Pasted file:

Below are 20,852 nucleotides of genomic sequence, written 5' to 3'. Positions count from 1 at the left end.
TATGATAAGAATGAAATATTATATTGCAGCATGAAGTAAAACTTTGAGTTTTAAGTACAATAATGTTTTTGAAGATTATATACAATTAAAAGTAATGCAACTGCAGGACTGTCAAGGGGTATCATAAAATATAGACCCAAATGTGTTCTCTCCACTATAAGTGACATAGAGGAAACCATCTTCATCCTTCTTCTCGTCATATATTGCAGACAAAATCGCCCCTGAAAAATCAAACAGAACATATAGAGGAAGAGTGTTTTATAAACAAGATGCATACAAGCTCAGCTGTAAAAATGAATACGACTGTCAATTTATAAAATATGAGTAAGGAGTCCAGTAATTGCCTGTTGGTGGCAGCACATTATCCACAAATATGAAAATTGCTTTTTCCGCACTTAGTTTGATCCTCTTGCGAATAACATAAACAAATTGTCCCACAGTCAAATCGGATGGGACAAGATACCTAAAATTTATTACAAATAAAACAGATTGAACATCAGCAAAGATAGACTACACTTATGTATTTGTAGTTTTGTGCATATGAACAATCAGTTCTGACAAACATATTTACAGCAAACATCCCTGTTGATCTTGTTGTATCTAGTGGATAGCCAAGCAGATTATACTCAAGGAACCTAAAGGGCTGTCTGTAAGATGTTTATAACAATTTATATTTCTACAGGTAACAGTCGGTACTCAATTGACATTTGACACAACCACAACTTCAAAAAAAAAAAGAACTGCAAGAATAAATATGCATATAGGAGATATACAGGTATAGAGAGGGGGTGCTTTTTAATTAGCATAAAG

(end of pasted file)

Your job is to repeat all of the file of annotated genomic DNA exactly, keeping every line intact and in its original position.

Below are 20,852 nucleotides of genomic sequence, written 5' to 3'. Positions count from 1 at the left end.
TATGATAAGAATGAAATATTATATTGCAGCATGAAGTAAAACTTTGAGTTTTAAGTACAATAATGTTTTTGAAGATTATATACAATTAAAAGTAATGCAACTGCAGGACTGTCAAGGGGTATCATAAAATATAGACCCAAATGTGTTCTCTCCACTATAAGTGACATAGAGGAAACCATCTTCATCCTTCTTCTCGTCATATATTGCAGACAAAATCGCCCCTGAAAAATCAAACAGAACATATAGAGGAAGAGTGTTTTATAAACAAGATGCATACAAGCTCAGCTGTAAAAATGAATACGACTGTCAATTTATAAAATATGAGTAAGGAGTCCAGTAATTGCCTGTTGGTGGCAGCACATTATCCACAAATATGAAAATTGCTTTTTCCGCACTTAGTTTGATCCTCTTGCGAATAACATAAACAAATTGTCCCACAGTCAAATCGGATGGGACAAGATACCTAAAATTTATTACAAATAAAACAGATTGAACATCAGCAAAGATAGACTACACTTATGTATTTGTAGTTTTGTGCATATGAACAATCAGTTCTGACAAACATATTTACAGCAAACATCCCTGTTGATCTTGTTGTATCTAGTGGATAGCCAAGCAGATTATACTCAAGGAACCTAAAGGGCTGTCTGTAAGATGTTTATAACAATTTATATTTCTACAGGTAACAGTCGGTACTCAATTGACATTTGACACAACCACAACTTCAAAAAAAAAAAGAACTGCAAGAATAAATATGCATATAGGAGATATACAGGTATAGAGAGGGGGTGCTTTTTAATTAGCATAAAG